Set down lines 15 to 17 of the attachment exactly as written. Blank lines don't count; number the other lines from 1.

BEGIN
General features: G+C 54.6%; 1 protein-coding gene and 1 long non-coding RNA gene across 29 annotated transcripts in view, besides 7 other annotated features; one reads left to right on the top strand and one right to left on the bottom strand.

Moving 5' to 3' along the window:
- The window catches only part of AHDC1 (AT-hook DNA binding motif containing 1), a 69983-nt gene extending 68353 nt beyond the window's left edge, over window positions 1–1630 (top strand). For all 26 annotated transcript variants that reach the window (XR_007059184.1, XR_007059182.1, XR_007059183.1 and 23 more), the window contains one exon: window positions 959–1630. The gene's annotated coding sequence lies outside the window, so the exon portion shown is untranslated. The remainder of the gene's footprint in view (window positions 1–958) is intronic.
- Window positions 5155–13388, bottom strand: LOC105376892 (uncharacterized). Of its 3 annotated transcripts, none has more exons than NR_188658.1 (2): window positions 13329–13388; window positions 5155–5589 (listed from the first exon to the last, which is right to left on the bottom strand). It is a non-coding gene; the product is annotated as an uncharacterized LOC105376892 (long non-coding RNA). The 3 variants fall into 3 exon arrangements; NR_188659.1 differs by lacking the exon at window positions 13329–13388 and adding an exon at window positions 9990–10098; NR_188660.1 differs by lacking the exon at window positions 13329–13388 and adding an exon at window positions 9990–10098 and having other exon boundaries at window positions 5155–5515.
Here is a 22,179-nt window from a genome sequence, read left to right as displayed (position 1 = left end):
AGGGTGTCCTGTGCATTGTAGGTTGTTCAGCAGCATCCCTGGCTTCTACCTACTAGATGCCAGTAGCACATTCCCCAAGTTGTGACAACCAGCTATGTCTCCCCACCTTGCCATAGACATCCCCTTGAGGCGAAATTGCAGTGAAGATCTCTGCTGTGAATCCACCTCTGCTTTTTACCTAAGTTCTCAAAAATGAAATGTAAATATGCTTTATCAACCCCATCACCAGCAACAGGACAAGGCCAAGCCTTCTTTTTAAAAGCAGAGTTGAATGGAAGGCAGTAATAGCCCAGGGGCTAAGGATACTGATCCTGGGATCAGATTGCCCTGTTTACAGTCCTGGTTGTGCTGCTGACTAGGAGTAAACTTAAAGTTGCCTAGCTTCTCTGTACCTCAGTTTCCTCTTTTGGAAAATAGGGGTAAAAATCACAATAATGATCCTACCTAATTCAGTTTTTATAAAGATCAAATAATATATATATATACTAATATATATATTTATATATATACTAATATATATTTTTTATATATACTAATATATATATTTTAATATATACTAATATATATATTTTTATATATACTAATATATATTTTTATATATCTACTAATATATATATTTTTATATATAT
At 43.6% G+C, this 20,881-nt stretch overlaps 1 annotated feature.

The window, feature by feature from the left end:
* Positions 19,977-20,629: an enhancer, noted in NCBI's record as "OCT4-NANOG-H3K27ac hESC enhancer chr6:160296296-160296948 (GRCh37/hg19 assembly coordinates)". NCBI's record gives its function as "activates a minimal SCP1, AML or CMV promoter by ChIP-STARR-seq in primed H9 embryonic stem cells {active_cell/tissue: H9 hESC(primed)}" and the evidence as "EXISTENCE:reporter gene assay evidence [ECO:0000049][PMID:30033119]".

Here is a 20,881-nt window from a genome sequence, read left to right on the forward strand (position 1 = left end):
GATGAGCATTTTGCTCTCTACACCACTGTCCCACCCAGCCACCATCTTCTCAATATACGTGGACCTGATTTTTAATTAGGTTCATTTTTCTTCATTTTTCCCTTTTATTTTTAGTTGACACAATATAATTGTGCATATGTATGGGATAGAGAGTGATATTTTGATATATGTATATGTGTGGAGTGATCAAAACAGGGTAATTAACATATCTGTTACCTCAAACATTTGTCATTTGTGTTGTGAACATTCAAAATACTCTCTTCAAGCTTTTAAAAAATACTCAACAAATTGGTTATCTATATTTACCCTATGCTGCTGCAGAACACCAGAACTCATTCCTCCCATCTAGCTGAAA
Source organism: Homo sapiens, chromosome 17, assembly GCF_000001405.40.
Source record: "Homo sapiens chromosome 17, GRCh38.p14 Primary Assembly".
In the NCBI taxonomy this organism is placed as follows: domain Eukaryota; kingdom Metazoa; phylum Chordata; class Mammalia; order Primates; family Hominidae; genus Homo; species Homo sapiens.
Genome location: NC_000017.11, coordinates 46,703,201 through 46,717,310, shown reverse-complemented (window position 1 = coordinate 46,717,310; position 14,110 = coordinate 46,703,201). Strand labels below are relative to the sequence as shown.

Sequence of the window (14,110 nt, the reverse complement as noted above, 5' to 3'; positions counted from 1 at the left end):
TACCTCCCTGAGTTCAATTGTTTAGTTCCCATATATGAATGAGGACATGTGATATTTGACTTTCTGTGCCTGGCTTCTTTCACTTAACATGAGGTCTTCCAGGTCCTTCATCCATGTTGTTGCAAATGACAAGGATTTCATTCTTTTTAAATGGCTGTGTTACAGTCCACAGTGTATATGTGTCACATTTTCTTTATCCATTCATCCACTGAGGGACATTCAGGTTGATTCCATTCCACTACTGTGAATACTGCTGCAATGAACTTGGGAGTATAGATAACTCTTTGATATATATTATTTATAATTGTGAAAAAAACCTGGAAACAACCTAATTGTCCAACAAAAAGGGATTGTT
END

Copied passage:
Genome location: NC_000017.11, coordinates 46,703,201 through 46,717,310, shown reverse-complemented (window position 1 = coordinate 46,717,310; position 14,110 = coordinate 46,703,201). Strand labels below are relative to the sequence as shown.

Sequence of the window (14,110 nt, the reverse complement as noted above, 5' to 3'; positions counted from 1 at the left end):
TACCTCCCTGAGTTCAATTGTTTAGTTCCCATATATGAATGAGGACATGTGATATTTGACTTTCTGTGCCTGGCTTCTTTCACTTAACATGAGGTCTTCCAGGTCCTTCATCCATGTTGTTGCAAATGACAAGGATTTCATTCTTTTTAAATGGCTGTGTTACAGTCCACAGTGTATATGTGTCACATTTTCTTTATCCATTCATCCACTGAGGGACATTCAGGTTGATTCCATTCCACTACTGTGAATACTGCTGCAATGAACTTGGGAGTATAGATAACTCTTTGATATATATTATTTATAATTGTGAAAAAAACCTGGAAACAACCTAATTGTCCAACAAAAAGGGATTGTT